Identity Crisis: Author Amanda Bonilla Conquers Title Drama, And Lives to Tell About It

I have been following Amanda Bonilla's progress since I "met" her years ago on the Query Tracker Forum boards. It was so exciting to see her progress from a querying hopeful author to an agented writer to... three book deal! Then her first book came out, and a few months later I realized that she was enduring a case of Title Drama. Authors have probably succumbed to Title Drama since titles were invented. (Hmm... Egypt? "Hey! That's the name of MY papyrus.") Amanda has shown such perseverance as an author, and such grace with her successes, that I had to ask her to share her story.  --Sarah P.

Amanda's Latest
Identity Crisis
By Amanda Bonilla

I wrote my urban fantasy, SHAEDES OF GRAY in 2009. The title was something that I agonized over. In fact, I think in the very first draft of the manuscript, I dubbed the story “Shadow Book” or something to that effect. It wasn't until the first draft was complete that I settled on Shaedes of Gray for the title. I wanted to make sure that it would stand out when it popped up in an agent’s inbox and so, before I queried the novel, I checked Barnes and Noble, Amazon, Borders, and Google, to make sure there weren't hundreds of books with the same or similar title. At the time, I could only find two or three books titled Shades of Gray in one variation or another and so, confident that my title would stand out, I began to query.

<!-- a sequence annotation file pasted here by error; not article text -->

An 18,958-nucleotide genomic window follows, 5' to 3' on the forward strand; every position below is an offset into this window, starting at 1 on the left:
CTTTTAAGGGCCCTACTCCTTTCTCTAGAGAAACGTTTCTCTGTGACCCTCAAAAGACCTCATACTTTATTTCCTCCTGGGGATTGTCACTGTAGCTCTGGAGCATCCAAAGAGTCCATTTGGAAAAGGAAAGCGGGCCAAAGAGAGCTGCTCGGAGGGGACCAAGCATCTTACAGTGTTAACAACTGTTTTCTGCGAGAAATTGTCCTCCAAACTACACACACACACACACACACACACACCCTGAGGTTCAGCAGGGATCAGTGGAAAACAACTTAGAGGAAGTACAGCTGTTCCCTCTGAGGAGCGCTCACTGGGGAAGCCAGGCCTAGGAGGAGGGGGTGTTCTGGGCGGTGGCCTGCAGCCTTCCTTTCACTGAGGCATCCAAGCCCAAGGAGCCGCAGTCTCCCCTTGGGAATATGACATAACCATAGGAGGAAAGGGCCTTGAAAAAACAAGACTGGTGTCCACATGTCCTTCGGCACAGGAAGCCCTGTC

Fast forward a year. When the book sold, I thought for sure they’d change the title. Often times, editors change book titles, as has been the case with both books 2 and 3 in the Shaede Assassin series. But Shaedes of Gray stuck. No one even suggested changing the title. Honestly, I attribute it to the fact that Shaede is spelled unconventionally. I admit, I never thought the spelling would cause any problems but people have told me that they've found it hard to find the book because they don’t know the correct spelling. If I’d had the foresight to consider the confusion my spelling choice would cause, I might have reconsidered my title. Okay, probably not. I love the
title. Period. ;)

Fast forward another year. Shaedes of Gray debuts in December. A blogger mentions the book on Twitter to which someone responds, “You know that used to be Twilight fanfic, right?” Cue me, totally bewildered. The last time I’d checked, I hadn't written any Twilight fanfiction, so I wasn't sure what was going on. I did a little research and discovered a former Twilight fanfic titled FIFTY SHADES OF GREY and finally everything made sense.

No necktie on the cover here, people!.